The tripod teaching approach to ILI “concentrates on the link between expected learning outcomes (ELOs), learning activities, and assessment” (Kaplowitz, 2012, p. 32). These elements guide the design and development of the instructional session offering and allow students to be actively involved in their learning. The tripod learning approach to teaching complements existing programming and provides me with an opportunity to collaborate with classroom teachers to develop additional proficiencies related to material learned in the classroom. In addition, the ability to efficiently and accurately navigate through the growing world of online media and resources is a vital skill for the youth of today as they become increasingly connected through internet and social media; the ability to discern reliable information from nonsense and to closely examine online claims ensures that students develop a comprehensive and exact view of their world.
My planned information literacy instruction session and ELOs will also foster curiosity in students and reveal the correct methods for information collection and crediting of sources. We are all curious about our world and its fascinating people and intricacies; why is there a tide in the ocean, how do airplanes fly, who invented the piano? Students must learn where reputable information is located in both a library and online, discover how to collect and summarize researched information, and become familiar with popular referencing formats. Building research proficiency in elementary school will build the foundation for additional in-depth investigation methodologies in middle, high school and post-secondary learning environments.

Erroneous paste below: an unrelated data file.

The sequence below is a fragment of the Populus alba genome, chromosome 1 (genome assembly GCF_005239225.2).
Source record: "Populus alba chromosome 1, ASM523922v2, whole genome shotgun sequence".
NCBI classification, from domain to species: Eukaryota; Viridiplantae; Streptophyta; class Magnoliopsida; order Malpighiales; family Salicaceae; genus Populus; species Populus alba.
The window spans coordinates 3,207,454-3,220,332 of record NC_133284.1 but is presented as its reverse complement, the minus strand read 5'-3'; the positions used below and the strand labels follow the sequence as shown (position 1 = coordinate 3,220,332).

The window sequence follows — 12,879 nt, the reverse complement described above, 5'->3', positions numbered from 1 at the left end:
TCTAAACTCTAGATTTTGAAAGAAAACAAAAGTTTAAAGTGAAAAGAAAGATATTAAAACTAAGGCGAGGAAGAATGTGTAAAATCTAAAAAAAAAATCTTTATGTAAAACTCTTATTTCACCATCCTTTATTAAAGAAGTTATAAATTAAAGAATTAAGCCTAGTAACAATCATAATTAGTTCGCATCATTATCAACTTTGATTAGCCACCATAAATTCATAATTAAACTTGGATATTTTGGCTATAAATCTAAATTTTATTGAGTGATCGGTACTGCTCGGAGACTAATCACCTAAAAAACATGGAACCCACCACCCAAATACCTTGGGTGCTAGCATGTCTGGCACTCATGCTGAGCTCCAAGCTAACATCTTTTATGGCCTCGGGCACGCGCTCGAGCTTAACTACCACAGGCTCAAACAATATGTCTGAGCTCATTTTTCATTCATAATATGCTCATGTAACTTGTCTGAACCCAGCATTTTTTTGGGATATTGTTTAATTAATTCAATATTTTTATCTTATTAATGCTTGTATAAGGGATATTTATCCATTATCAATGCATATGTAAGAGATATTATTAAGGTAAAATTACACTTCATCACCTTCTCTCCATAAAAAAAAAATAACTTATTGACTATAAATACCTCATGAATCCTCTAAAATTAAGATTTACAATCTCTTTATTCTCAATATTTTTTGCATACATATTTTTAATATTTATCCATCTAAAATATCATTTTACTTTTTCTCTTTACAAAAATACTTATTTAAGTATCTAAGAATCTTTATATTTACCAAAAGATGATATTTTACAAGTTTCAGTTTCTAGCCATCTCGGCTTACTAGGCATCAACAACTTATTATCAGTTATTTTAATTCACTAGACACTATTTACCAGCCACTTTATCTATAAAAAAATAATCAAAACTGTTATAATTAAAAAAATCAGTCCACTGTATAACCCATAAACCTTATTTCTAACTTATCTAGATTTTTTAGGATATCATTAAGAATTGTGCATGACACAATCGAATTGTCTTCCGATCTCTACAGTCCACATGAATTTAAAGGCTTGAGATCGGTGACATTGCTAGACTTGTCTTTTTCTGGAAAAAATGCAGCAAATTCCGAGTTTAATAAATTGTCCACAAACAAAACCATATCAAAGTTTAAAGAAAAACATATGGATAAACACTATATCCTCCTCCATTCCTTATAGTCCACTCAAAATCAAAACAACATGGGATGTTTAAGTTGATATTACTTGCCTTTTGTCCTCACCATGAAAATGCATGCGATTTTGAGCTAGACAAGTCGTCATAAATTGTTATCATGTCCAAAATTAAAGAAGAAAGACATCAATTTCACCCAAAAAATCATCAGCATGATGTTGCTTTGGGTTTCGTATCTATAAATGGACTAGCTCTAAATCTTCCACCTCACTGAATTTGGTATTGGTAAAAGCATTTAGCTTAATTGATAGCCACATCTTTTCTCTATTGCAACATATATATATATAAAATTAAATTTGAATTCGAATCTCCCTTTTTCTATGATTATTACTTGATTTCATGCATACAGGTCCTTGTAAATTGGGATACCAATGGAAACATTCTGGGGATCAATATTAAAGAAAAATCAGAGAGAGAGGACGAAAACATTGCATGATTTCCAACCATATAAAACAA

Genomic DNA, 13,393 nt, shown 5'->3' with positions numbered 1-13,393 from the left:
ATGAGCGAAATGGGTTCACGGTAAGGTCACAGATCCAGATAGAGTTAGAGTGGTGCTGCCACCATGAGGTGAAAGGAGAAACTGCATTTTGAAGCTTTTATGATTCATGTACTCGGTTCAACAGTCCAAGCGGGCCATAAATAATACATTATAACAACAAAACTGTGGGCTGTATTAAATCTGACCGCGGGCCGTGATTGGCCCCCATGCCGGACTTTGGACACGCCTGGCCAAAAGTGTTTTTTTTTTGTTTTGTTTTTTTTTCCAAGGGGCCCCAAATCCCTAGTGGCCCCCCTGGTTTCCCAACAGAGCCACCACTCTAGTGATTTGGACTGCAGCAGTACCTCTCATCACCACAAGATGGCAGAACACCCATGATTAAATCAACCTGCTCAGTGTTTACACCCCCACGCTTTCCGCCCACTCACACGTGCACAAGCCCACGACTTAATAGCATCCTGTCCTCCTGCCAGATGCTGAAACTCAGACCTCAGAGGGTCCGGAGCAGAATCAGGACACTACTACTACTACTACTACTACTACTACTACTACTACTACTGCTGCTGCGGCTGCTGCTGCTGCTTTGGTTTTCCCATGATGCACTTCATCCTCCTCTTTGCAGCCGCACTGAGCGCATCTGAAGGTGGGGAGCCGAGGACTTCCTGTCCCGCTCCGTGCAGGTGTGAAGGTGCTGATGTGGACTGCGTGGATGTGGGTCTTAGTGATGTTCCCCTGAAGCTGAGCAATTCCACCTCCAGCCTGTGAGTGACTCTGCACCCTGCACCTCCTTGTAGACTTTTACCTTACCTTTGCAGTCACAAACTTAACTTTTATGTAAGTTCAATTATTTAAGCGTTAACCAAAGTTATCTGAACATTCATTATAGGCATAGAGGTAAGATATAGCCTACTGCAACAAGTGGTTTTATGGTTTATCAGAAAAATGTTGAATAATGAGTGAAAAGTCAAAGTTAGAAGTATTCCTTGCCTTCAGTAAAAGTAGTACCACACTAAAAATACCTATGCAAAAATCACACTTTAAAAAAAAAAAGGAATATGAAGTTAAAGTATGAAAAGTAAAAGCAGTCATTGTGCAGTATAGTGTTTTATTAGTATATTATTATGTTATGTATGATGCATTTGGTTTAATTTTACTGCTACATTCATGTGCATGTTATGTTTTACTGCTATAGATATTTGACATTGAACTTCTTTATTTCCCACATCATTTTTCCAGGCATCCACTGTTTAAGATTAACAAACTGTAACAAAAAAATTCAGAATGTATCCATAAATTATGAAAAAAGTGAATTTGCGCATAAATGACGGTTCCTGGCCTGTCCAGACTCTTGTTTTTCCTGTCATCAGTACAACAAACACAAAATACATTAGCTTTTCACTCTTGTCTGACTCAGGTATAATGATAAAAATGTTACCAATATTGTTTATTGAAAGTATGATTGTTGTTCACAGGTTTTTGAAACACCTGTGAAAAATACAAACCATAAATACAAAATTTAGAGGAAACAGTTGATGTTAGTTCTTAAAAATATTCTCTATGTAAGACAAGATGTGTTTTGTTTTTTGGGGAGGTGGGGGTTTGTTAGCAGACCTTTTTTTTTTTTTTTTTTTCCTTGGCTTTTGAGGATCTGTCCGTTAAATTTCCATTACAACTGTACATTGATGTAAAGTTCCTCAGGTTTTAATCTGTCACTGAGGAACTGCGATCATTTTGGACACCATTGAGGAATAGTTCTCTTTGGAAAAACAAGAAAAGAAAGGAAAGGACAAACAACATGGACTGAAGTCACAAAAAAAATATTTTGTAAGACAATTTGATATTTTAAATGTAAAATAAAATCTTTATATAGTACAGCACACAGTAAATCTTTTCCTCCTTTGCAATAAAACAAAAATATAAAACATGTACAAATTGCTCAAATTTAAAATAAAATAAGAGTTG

I can’t wait to share our projects with everyone when we are finished. I encourage you to sign out Kaplowitz’s book when you have a chance. It is a great read and fits nicely with inquiry based learning.